11 October, 2007

Greenaway announces the death of cinema

The Independent:

"He has been among the most exciting arthouse film-makers of his generation. But the British film writer-director Peter Greenaway caused a stir at Korea's Pusan film festival yesterday by launching an attack on modern cinema and claiming the medium's days are numbered.

'If you shoot a dinosaur in the brain on Monday, it's tail is still waggling on Friday. Cinema is brain dead,' said Greenaway, who has shocked and delighted audiences, often simultaneously, with movies such as The Cook, The Thief, His Wife and Her Lover and Prospero's Books.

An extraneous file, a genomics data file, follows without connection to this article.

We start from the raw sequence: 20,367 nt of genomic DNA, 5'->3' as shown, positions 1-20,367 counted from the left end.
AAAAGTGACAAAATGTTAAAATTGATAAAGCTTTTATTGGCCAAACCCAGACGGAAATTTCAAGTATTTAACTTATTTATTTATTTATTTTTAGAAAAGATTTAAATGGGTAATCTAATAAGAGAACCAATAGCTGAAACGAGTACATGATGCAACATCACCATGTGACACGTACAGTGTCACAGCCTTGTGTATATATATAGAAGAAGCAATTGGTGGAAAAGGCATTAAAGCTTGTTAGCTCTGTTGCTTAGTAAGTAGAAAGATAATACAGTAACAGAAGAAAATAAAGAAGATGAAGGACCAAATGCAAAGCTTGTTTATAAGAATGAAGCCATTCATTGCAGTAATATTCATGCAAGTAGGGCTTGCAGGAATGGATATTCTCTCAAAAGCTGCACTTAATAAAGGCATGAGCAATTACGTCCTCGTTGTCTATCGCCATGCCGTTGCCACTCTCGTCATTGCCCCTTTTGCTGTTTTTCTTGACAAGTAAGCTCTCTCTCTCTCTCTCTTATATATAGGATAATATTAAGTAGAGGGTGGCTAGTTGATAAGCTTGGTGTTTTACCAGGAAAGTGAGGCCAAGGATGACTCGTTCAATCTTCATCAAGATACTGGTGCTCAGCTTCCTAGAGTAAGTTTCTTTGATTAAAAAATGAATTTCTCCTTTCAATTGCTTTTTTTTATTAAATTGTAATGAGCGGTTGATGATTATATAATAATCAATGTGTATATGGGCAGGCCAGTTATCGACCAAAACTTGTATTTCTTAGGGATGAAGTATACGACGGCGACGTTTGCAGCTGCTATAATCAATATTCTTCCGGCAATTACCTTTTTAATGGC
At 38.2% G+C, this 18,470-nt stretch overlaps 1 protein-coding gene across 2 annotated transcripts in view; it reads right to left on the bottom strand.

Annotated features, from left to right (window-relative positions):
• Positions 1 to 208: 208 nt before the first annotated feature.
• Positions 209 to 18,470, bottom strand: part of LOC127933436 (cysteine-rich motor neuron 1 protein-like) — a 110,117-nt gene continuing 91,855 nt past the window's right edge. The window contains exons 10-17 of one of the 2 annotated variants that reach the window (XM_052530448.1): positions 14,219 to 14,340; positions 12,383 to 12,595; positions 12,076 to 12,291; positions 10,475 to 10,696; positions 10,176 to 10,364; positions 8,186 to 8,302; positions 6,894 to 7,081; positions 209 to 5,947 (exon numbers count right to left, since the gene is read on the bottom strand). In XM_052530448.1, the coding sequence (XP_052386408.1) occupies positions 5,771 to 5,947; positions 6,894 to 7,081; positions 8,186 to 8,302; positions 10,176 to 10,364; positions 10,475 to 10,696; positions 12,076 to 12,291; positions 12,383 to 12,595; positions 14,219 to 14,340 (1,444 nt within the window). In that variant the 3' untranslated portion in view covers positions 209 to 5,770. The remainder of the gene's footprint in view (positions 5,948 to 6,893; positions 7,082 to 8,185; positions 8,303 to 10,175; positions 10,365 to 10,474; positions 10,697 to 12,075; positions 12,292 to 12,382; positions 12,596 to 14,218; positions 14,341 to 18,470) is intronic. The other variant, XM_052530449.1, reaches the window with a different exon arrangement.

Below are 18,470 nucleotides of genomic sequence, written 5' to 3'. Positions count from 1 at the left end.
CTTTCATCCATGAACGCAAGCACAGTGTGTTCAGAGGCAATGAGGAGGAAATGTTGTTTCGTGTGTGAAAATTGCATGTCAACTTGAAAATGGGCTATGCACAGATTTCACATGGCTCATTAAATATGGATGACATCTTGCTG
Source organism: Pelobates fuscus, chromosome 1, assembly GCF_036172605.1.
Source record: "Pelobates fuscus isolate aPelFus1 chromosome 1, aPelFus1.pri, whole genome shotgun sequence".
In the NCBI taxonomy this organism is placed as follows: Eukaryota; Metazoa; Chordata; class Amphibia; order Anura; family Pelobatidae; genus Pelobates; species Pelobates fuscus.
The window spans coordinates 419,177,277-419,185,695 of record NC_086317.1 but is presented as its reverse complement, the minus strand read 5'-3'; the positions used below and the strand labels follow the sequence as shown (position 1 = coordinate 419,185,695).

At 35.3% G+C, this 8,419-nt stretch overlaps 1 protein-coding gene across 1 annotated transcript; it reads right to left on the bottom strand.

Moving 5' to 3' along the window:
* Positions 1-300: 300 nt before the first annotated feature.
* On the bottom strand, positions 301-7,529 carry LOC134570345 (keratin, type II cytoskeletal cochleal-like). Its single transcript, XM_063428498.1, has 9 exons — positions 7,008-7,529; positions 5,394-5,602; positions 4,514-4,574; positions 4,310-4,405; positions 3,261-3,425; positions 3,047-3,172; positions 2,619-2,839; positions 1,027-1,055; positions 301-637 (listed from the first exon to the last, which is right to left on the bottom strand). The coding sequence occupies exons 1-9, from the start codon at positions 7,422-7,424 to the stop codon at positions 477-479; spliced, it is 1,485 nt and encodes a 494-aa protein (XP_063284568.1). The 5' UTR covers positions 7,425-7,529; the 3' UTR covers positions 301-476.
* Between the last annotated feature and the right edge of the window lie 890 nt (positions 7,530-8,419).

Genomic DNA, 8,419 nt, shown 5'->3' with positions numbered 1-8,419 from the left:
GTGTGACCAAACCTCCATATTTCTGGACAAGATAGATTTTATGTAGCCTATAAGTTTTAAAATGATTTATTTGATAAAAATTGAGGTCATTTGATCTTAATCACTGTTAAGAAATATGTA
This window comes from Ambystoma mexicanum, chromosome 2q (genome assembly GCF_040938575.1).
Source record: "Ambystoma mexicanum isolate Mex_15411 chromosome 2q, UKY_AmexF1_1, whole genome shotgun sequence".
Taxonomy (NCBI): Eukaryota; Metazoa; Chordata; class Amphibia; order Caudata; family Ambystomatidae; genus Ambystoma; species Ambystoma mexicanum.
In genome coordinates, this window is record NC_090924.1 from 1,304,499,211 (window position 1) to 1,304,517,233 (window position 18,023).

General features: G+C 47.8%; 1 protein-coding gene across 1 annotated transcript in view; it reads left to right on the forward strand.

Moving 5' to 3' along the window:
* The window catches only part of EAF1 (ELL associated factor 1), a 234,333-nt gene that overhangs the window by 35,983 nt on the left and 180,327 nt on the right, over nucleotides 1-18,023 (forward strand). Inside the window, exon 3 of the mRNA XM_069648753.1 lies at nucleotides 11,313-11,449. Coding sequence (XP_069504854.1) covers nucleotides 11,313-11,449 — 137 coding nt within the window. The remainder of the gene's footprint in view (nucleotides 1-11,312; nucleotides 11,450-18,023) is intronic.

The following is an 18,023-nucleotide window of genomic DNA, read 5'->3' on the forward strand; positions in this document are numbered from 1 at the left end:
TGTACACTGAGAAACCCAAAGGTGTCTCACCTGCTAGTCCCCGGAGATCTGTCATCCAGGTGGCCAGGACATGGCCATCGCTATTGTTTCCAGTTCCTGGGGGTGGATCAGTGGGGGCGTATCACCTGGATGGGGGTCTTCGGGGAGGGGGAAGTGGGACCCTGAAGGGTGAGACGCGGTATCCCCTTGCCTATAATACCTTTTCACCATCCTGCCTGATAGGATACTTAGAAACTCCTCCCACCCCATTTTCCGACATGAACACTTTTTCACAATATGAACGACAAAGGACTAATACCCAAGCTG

'Cinema's death date was 31 September 1983, when the remote-control zapper was introduced to the living room, because now cinema has to be interactive, multi-media art,' he told a director's masterclass."

2 comments:

Jon Peacey said...

I have loved Greenaway's films over the years but I really do wish that sometimes he, and people like him, would try engaging their brains before opening their mouths... otherwise no matter how many times you shoot them in the brain their tails will keep waggling ad infinitum... if he wants cinema to be taken seriously he must be a part of the trend...

As for his complaint about cinema being turned into an interactive multi-media art (difficult to know whether this is a complaint or an instruction!) he should consider a work called The Tulse Luper Suitcases then compare it to Nightwatching!

Robin Kelly said...

Exactly. He denies being elitist and yet sees himself as separate from cinema.

There are people who would enjoy The Departed and Nightwatching, getting different experiences from them.